Establish of the ombudsman: The Old Act does not provide for internal dispute resolution in the property market. The New Act establishes the office of the Ombudsman to consider and provide disposing mechanisms for complaints in respect of financing, marketing, managing, letting, hiring, and the sale and purchase of property.
Consumer protection: One of the ways in which the New Act protects consumers is by providing that a property practitioner must not accept a mandate unless the seller or lessor has provided both the property practitioner and the prospective purchaser with a fully signed mandatory disclosure form disclosing defects of deficiencies to the property. The disclosure form must be attached to the sale or lease agreement and will form a mandatory part of such agreement.
The New Act further provides that the PPRA must conduct campaigns to educate and inform the general public of their rights and the obligations of property practitioners’.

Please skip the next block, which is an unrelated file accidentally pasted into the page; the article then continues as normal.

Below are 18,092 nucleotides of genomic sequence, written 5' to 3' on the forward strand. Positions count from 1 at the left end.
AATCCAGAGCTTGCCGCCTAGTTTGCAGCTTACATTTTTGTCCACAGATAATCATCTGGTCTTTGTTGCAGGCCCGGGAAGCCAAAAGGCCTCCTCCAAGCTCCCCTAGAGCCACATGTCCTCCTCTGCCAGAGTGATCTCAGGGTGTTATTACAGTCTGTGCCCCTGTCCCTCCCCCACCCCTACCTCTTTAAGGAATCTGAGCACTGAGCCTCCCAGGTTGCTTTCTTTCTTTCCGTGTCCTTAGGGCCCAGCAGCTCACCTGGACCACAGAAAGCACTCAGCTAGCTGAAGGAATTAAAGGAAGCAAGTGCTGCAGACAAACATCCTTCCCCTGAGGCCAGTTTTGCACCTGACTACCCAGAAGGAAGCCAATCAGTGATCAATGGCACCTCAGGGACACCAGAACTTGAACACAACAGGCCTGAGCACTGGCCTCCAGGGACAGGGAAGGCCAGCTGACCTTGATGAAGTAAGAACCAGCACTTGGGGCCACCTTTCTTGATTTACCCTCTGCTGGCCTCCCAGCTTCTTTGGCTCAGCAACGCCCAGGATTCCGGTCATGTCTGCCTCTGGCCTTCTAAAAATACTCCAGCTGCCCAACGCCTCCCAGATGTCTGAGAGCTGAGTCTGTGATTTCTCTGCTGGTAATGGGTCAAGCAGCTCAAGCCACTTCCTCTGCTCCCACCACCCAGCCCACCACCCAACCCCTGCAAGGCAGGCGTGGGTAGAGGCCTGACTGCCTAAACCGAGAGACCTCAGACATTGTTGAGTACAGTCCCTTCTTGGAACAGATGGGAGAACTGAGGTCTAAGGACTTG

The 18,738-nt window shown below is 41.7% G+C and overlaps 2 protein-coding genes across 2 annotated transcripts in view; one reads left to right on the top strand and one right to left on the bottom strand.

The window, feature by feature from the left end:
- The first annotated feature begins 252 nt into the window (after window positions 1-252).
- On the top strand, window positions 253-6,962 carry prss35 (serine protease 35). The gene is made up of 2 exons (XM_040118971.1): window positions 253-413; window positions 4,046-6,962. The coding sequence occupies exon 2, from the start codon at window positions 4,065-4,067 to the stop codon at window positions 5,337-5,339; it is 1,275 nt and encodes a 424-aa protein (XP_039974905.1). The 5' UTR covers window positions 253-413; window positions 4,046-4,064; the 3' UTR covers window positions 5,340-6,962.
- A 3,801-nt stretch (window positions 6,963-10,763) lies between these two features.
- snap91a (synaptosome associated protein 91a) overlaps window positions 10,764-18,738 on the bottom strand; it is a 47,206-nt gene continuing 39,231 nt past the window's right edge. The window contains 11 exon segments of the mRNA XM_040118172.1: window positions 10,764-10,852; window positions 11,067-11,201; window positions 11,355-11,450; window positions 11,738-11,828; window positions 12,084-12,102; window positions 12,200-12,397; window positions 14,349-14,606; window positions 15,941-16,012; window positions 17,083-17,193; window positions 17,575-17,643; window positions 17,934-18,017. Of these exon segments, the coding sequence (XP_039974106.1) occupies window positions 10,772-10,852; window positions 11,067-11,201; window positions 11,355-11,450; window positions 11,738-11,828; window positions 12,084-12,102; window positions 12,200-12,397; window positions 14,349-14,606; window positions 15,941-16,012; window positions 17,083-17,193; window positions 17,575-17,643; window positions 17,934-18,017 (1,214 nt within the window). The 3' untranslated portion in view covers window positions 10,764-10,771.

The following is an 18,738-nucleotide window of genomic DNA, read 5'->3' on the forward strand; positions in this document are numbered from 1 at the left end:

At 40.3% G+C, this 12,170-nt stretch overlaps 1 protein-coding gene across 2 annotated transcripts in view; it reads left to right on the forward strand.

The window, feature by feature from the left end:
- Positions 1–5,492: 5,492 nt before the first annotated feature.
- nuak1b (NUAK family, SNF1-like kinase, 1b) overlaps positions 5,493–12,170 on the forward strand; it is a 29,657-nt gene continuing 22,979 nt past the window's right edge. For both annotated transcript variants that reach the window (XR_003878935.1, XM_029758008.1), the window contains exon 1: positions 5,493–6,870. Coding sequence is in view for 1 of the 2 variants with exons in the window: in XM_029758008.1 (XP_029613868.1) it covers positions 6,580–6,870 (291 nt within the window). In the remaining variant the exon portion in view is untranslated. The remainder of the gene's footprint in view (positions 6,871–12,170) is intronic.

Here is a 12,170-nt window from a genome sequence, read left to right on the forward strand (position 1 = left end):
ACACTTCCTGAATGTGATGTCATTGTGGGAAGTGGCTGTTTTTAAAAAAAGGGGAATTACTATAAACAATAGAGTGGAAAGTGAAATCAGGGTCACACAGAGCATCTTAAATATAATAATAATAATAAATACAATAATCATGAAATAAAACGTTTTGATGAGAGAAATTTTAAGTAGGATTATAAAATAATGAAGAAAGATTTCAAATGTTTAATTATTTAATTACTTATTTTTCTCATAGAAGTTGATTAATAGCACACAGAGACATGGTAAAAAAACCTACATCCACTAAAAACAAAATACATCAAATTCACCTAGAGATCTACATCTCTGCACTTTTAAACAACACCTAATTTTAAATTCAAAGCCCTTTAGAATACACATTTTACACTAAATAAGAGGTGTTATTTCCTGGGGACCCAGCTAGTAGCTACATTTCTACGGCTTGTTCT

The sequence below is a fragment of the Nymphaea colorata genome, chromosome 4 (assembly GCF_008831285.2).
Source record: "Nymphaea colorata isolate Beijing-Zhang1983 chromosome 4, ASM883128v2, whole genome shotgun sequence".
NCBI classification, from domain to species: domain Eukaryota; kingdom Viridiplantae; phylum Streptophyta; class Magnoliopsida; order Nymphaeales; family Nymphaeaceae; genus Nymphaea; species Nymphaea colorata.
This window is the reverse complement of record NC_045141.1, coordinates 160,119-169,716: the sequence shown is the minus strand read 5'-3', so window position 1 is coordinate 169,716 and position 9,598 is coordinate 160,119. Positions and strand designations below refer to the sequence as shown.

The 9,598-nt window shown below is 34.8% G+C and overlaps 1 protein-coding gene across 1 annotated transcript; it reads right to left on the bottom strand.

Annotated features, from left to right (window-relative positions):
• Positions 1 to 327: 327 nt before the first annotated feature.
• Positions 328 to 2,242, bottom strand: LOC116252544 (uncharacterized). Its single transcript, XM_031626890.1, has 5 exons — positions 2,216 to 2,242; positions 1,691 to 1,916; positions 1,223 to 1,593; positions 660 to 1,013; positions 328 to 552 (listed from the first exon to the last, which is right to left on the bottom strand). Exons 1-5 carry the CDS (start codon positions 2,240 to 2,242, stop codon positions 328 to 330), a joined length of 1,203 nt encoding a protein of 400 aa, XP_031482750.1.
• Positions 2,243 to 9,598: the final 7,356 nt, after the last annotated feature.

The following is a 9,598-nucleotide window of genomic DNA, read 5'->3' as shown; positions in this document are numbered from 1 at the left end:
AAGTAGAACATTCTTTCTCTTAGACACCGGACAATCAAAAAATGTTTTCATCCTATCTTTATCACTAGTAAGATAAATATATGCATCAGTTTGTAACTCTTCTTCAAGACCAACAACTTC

Transformation of the property market: The Old Act is silent on the Property Sector Transformation Charter (“the Charter”) whereas the New Act stipulates that the Charter applies to all property practitioners. The Charter commits to strive for transformed property relations and recognises the administrative, legal and financial constraints that restrict the ability of previously disadvantaged groups from participating in the property market.
The New Act provides that all organs of state must utilise the services of property practitioners who comply with board-based black economic empowerment. The New Act enables the PPRA to establish a transformation fund as an incentive scheme to achieve transformation through financial support.
Effect of the New Act of the legal profession
In conducting business, a legal practitioner interacts with property practitioners. The legal profession is not included in the definition of a “property practitioner” however the profession is indirectly affected by New Act as it is a stakeholder in the property market. As such, it is imperative for both legal practitioners and their clients to be aware of the changes and effects thereof that the New Act introduces.